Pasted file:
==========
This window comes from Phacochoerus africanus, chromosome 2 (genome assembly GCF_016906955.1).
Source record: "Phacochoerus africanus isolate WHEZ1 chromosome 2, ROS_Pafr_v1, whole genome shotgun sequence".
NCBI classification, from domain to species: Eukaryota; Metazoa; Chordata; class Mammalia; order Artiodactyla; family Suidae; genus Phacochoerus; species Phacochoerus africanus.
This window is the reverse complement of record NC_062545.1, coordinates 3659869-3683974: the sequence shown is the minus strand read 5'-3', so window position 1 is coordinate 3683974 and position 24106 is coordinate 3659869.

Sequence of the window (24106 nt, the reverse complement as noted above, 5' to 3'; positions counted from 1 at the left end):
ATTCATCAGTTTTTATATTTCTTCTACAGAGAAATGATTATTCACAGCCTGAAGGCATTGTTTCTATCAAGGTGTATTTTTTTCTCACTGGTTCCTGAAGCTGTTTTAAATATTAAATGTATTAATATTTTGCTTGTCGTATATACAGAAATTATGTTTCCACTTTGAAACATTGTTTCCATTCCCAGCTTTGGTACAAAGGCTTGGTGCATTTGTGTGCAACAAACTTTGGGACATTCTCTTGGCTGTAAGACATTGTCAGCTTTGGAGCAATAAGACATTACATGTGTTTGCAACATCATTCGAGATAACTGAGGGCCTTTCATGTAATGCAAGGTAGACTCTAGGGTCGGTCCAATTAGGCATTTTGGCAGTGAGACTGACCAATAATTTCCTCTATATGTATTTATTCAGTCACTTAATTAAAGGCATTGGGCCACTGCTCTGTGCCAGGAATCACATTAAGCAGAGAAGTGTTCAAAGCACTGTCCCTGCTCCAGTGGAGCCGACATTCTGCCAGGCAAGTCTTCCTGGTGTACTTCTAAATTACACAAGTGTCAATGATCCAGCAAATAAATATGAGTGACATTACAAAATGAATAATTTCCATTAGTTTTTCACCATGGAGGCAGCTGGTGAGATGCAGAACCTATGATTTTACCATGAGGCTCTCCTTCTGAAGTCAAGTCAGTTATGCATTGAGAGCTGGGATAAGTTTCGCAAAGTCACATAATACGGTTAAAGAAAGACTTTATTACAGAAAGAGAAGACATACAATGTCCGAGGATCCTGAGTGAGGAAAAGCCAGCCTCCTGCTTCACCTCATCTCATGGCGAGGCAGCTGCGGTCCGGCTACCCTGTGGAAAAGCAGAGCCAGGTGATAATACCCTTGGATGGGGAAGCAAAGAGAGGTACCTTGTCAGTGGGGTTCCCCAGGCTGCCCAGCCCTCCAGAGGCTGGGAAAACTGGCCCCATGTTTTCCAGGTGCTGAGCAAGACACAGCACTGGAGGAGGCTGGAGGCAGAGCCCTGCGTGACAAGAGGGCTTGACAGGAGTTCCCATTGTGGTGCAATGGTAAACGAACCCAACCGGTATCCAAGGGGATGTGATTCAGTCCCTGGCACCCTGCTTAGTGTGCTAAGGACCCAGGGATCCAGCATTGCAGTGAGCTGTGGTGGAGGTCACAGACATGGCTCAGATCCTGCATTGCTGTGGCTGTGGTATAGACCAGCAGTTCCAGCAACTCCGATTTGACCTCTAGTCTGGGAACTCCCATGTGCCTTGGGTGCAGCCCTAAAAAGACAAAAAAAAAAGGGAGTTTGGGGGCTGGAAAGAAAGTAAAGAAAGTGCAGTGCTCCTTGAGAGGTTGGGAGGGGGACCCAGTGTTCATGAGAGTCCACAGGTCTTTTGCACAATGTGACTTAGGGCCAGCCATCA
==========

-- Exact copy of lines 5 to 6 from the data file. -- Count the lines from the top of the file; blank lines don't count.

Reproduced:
Sequence of the window (24106 nt, the reverse complement as noted above, 5' to 3'; positions counted from 1 at the left end):
ATTCATCAGTTTTTATATTTCTTCTACAGAGAAATGATTATTCACAGCCTGAAGGCATTGTTTCTATCAAGGTGTATTTTTTTCTCACTGGTTCCTGAAGCTGTTTTAAATATTAAATGTATTAATATTTTGCTTGTCGTATATACAGAAATTATGTTTCCACTTTGAAACATTGTTTCCATTCCCAGCTTTGGTACAAAGGCTTGGTGCATTTGTGTGCAACAAACTTTGGGACATTCTCTTGGCTGTAAGACATTGTCAGCTTTGGAGCAATAAGACATTACATGTGTTTGCAACATCATTCGAGATAACTGAGGGCCTTTCATGTAATGCAAGGTAGACTCTAGGGTCGGTCCAATTAGGCATTTTGGCAGTGAGACTGACCAATAATTTCCTCTATATGTATTTATTCAGTCACTTAATTAAAGGCATTGGGCCACTGCTCTGTGCCAGGAATCACATTAAGCAGAGAAGTGTTCAAAGCACTGTCCCTGCTCCAGTGGAGCCGACATTCTGCCAGGCAAGTCTTCCTGGTGTACTTCTAAATTACACAAGTGTCAATGATCCAGCAAATAAATATGAGTGACATTACAAAATGAATAATTTCCATTAGTTTTTCACCATGGAGGCAGCTGGTGAGATGCAGAACCTATGATTTTACCATGAGGCTCTCCTTCTGAAGTCAAGTCAGTTATGCATTGAGAGCTGGGATAAGTTTCGCAAAGTCACATAATACGGTTAAAGAAAGACTTTATTACAGAAAGAGAAGACATACAATGTCCGAGGATCCTGAGTGAGGAAAAGCCAGCCTCCTGCTTCACCTCATCTCATGGCGAGGCAGCTGCGGTCCGGCTACCCTGTGGAAAAGCAGAGCCAGGTGATAATACCCTTGGATGGGGAAGCAAAGAGAGGTACCTTGTCAGTGGGGTTCCCCAGGCTGCCCAGCCCTCCAGAGGCTGGGAAAACTGGCCCCATGTTTTCCAGGTGCTGAGCAAGACACAGCACTGGAGGAGGCTGGAGGCAGAGCCCTGCGTGACAAGAGGGCTTGACAGGAGTTCCCATTGTGGTGCAATGGTAAACGAACCCAACCGGTATCCAAGGGGATGTGATTCAGTCCCTGGCACCCTGCTTAGTGTGCTAAGGACCCAGGGATCCAGCATTGCAGTGAGCTGTGGTGGAGGTCACAGACATGGCTCAGATCCTGCATTGCTGTGGCTGTGGTATAGACCAGCAGTTCCAGCAACTCCGATTTGACCTCTAGTCTGGGAACTCCCATGTGCCTTGGGTGCAGCCCTAAAAAGACAAAAAAAAAAGGGAGTTTGGGGGCTGGAAAGAAAGTAAAGAAAGTGCAGTGCTCCTTGAGAGGTTGGGAGGGGGACCCAGTGTTCATGAGAGTCCACAGGTCTTTTGCACAATGTGACTTAGGGCCAGCCATCA